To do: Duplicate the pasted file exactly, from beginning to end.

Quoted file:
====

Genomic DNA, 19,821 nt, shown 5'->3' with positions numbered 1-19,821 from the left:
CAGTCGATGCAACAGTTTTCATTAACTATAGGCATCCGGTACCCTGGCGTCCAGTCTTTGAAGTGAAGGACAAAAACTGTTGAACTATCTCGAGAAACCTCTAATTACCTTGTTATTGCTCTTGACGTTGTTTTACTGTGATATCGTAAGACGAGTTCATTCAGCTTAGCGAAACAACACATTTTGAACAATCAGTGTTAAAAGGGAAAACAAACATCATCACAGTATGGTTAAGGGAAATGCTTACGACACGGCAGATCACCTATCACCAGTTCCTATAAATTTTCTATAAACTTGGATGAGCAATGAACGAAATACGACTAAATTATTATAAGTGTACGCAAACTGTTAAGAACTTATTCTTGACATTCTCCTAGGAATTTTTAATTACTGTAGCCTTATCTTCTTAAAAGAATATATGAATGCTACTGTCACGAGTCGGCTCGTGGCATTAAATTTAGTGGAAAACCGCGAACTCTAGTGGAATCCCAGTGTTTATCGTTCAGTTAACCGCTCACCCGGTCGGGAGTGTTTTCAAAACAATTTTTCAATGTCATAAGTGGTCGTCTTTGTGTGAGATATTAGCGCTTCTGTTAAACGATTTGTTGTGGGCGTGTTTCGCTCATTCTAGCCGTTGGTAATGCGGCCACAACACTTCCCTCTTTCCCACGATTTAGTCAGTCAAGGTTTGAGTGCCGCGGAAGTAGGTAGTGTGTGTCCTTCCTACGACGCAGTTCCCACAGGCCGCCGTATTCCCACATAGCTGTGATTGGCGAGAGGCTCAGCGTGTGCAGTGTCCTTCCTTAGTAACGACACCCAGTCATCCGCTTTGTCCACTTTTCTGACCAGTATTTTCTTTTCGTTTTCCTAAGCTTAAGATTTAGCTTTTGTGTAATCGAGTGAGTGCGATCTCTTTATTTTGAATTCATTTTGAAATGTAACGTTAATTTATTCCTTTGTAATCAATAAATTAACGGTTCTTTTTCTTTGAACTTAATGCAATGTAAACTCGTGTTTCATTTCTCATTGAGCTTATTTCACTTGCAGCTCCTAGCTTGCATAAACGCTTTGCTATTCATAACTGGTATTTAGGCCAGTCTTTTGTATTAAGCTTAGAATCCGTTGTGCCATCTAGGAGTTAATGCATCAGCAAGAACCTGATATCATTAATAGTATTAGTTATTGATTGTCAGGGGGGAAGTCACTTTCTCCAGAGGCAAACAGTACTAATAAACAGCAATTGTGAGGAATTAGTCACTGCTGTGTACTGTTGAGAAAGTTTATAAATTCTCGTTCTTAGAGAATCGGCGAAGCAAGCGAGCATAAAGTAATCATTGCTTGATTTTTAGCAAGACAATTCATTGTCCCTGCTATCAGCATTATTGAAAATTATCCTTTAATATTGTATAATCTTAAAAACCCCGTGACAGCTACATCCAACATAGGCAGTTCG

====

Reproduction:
Genomic DNA, 19,821 nt, shown 5'->3' with positions numbered 1-19,821 from the left:
CAGTCGATGCAACAGTTTTCATTAACTATAGGCATCCGGTACCCTGGCGTCCAGTCTTTGAAGTGAAGGACAAAAACTGTTGAACTATCTCGAGAAACCTCTAATTACCTTGTTATTGCTCTTGACGTTGTTTTACTGTGATATCGTAAGACGAGTTCATTCAGCTTAGCGAAACAACACATTTTGAACAATCAGTGTTAAAAGGGAAAACAAACATCATCACAGTATGGTTAAGGGAAATGCTTACGACACGGCAGATCACCTATCACCAGTTCCTATAAATTTTCTATAAACTTGGATGAGCAATGAACGAAATACGACTAAATTATTATAAGTGTACGCAAACTGTTAAGAACTTATTCTTGACATTCTCCTAGGAATTTTTAATTACTGTAGCCTTATCTTCTTAAAAGAATATATGAATGCTACTGTCACGAGTCGGCTCGTGGCATTAAATTTAGTGGAAAACCGCGAACTCTAGTGGAATCCCAGTGTTTATCGTTCAGTTAACCGCTCACCCGGTCGGGAGTGTTTTCAAAACAATTTTTCAATGTCATAAGTGGTCGTCTTTGTGTGAGATATTAGCGCTTCTGTTAAACGATTTGTTGTGGGCGTGTTTCGCTCATTCTAGCCGTTGGTAATGCGGCCACAACACTTCCCTCTTTCCCACGATTTAGTCAGTCAAGGTTTGAGTGCCGCGGAAGTAGGTAGTGTGTGTCCTTCCTACGACGCAGTTCCCACAGGCCGCCGTATTCCCACATAGCTGTGATTGGCGAGAGGCTCAGCGTGTGCAGTGTCCTTCCTTAGTAACGACACCCAGTCATCCGCTTTGTCCACTTTTCTGACCAGTATTTTCTTTTCGTTTTCCTAAGCTTAAGATTTAGCTTTTGTGTAATCGAGTGAGTGCGATCTCTTTATTTTGAATTCATTTTGAAATGTAACGTTAATTTATTCCTTTGTAATCAATAAATTAACGGTTCTTTTTCTTTGAACTTAATGCAATGTAAACTCGTGTTTCATTTCTCATTGAGCTTATTTCACTTGCAGCTCCTAGCTTGCATAAACGCTTTGCTATTCATAACTGGTATTTAGGCCAGTCTTTTGTATTAAGCTTAGAATCCGTTGTGCCATCTAGGAGTTAATGCATCAGCAAGAACCTGATATCATTAATAGTATTAGTTATTGATTGTCAGGGGGGAAGTCACTTTCTCCAGAGGCAAACAGTACTAATAAACAGCAATTGTGAGGAATTAGTCACTGCTGTGTACTGTTGAGAAAGTTTATAAATTCTCGTTCTTAGAGAATCGGCGAAGCAAGCGAGCATAAAGTAATCATTGCTTGATTTTTAGCAAGACAATTCATTGTCCCTGCTATCAGCATTATTGAAAATTATCCTTTAATATTGTATAATCTTAAAAACCCCGTGACAGCTACATCCAACATAGGCAGTTCG